No matter how many times my brain has told me to stop being silly I haven’t been able to move her into her own room.
So when I started looking for a place I knew a ground floor apartment was a deal breaker. It’s just easier to buy a condo that’s not on the ground floor than do the emotional work of getting rid of irrational anxieties apparently. You gotta know your limitations I always say! Heh.
Posted on 2/22/2021 in Parenting | 0 comments
I was never really taught to cook. Not really. Unless we count that one quarter in 7th grade Home Ec where I mistook salt for sugar and made the nastiest pie ever imagined. Maybe that’s why I don’t like pie? Regardless, let’s not count that quarter because other than the awful pie I don’t remember a single other thing I was taught.
And so I’ve stumbled along in the kitchen, at once wishing I were more comfortable there but also not having a tremendous desire to get better. Until a year ago.
Once the baby entered my life it seemed like a good time to get comfortable in the kitchen. One, because I’m told feeding babies is looked upon as a good thing and two, joking aside, I would like to pass on a better relationship to food to her. And that, in my head, meant that I needed to get serious about cooking - I certainly have no illusions about this task. I hardly have visions of being Julia Child. I just need enough dishes in the rotation to not have anyone groan and say, “We had that three days this week!”
I’m 47 years old so, yes, I have spent time in the kitchen but let me put it this way, at no point have I ever considered inviting anyone over for dinner or have volunteered to make anything for a potluck. I don’t think people should suffer what normally passes as dinner fare in my place. My cooking is to put it kindly - serviceable. More often than not whatever I make is well done because I lose interest or just forget.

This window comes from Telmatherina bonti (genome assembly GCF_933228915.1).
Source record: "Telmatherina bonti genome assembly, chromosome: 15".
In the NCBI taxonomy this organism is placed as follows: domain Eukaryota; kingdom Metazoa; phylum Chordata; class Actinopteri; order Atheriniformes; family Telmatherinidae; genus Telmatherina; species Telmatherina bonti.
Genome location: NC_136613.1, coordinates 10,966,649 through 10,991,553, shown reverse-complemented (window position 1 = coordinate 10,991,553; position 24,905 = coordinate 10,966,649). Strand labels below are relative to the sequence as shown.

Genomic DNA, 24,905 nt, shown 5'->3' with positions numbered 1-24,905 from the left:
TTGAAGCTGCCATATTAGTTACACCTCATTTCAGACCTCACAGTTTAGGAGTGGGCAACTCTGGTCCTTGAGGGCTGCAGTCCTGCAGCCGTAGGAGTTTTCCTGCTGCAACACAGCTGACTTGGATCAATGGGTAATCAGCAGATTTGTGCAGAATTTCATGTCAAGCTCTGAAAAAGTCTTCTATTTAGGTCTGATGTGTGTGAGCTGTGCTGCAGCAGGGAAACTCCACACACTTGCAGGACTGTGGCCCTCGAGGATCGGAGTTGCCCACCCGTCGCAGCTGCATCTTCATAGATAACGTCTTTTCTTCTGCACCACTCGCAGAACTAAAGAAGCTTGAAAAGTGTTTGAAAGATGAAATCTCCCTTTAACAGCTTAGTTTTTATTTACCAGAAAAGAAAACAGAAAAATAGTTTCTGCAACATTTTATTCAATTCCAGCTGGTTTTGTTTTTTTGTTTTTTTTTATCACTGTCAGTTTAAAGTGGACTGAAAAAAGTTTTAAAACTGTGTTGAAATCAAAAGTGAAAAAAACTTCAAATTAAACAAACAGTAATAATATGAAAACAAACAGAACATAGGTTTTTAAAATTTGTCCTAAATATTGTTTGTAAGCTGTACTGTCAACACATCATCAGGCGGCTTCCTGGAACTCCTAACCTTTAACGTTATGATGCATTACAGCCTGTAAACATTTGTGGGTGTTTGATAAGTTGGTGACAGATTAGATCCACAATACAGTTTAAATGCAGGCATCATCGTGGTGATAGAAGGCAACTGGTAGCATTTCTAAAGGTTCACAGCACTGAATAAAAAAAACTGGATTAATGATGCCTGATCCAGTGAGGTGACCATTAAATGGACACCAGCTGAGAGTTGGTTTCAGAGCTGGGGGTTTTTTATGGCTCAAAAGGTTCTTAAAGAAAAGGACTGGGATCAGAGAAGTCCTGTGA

But that’s the past. We are living in the now. And in this ever changing world, the present includes me making chicken soup - almost like they make it back home in El Salvador.
On Monday I decided I wanted soup but, of course, didn’t have the necessary ingredients so we made a quick trip to the store. By the time we got home, however, it was too late to start the soup and have it in time for the kiddo’s dinner. So I put it off to the next day. The next day I discovered I’d forgotten several of the vegetables. I could have still made it but it just wouldn’t have been the same. Given that we’re still living through a pandemic, another trip out wasn’t in the cards so I placed a grocery delivery order. Finally, Wednesday we had soup. I know this happens to everyone at some time or other but in my head all the missteps just add to my feeling of not being adept in the kitchen.
So along with my cooking skills needing to get better, my self-perception will have to change as well. Why is everything work??
Thursday, on a whim, I decided to make pupusas. This is noteworthy for me because when I’m going to make something it usually entails so much thought. Can I do it? Do I want to? Let’s look at the 100th YouTube video to make sure I know what I’m doing.
But I’ve attempted pupusas enough that the process is pretty clear in my head. The technique still needs work but at least I’m realistic enough to know that even getting to good is going to require some effort. Skilled and consistently delicious? Well, let’s keep that dream on the back burner for now.
The pupusas came out pretty good. Probably the best batch I’ve made so far. It’s progress that I consistently think each batch is better than the one before.
So, in my basic cookbook, we have chicken soup and pupusas (let’s count the curtido as a separate thing, shall we?). It’s not enough to open a restaurant but it’s a solid start. If I keep this up, by the time she’s ten I’ll have 20 whole dishes down! Exciting.
Posted on 1/29/2021 in DailiesParenting | 0 comments